Restoring soil carbon (C) lost due to intensive farming is a long-term endeavor under current conservation management practices. Application of coal combustion residue (293 g C kg−1) from a sugar beet (Beta vulgaris L.) processing factory, hereafter referred to as char, could rapidly restore soil C and productivity in degraded croplands, but data on this potential strategy are unavailable. We assessed the impacts of char application to two relatively low-C soils (10.1 and 12.2 g C kg−1) and one relatively high-C soil (17.3 g C kg−1) on soil C, soil physical and fertility properties, and crop yields in no-till systems in the Great Plains after 2 yr. Char was disked to 15 cm soil depth at char-C application rates ranging from 0 to 19.7 Mg C ha−1, corresponding to char application rates ranging from 0 to 67.3 Mg ha−1. The highest char rate increased C concentration in all soils but increased C stock only in low-C soils. Char did not affect soil penetration resistance, available water, aggregate stability, most nutrients, and crop yields. Char application at high rates increased sulfate, Ca, Mg, and Na concentrations but did not influence other properties. Carbon recovery of the char applied at the highest rate varied among soils from 50 to 85%, but the mechanisms for such differences need further investigation. Short-term duration, low char C concentration, and low application rates may explain the limited char effects. Overall, char application at 19.7 Mg char-C ha−1 (i.e., 67.3 Mg char ha−1) increased soil C concentration but had negligible effects on other soil properties and crop yields after 2 yr.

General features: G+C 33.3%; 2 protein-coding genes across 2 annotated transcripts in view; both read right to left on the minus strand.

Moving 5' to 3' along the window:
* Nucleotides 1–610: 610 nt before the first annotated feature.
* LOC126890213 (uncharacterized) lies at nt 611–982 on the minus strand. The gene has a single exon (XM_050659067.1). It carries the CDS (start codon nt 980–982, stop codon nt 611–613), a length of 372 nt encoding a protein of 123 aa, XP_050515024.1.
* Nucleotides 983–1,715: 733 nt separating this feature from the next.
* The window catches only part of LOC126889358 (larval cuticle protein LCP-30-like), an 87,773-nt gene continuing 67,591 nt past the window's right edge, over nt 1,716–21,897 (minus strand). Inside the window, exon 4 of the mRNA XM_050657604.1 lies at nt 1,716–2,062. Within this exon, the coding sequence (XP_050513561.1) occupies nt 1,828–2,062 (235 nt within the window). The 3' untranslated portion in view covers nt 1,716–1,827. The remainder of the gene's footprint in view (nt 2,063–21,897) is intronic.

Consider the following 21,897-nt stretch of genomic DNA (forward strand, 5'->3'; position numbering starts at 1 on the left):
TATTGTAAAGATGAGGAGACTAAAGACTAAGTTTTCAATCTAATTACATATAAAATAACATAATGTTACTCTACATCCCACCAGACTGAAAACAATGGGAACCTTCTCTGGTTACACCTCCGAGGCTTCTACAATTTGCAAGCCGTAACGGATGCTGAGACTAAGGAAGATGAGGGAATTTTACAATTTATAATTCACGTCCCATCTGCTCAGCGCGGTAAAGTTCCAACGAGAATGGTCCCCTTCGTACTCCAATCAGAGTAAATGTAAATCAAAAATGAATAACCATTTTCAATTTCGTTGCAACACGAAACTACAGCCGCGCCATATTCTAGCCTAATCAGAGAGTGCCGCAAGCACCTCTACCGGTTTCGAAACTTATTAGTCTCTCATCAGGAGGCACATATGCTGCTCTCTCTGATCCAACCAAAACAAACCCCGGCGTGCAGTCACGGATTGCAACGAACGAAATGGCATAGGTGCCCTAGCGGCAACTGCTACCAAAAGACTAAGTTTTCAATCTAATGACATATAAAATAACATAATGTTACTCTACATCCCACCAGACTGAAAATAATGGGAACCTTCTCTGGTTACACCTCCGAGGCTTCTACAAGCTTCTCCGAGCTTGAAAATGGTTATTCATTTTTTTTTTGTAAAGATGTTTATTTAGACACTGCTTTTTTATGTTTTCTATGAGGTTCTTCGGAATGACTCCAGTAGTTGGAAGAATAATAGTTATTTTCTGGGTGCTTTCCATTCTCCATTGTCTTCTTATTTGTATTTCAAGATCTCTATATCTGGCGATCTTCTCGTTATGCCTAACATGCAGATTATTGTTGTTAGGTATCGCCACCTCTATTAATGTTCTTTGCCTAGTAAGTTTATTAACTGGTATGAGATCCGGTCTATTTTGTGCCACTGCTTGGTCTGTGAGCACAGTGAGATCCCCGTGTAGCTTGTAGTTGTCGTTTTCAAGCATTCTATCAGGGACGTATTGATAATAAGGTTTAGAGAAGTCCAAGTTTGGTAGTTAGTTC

ASJC Scopus subject areas
- Environmental Engineering
- Water Science and Technology
- Waste Management and Disposal
- Management, Monitoring, Policy and Law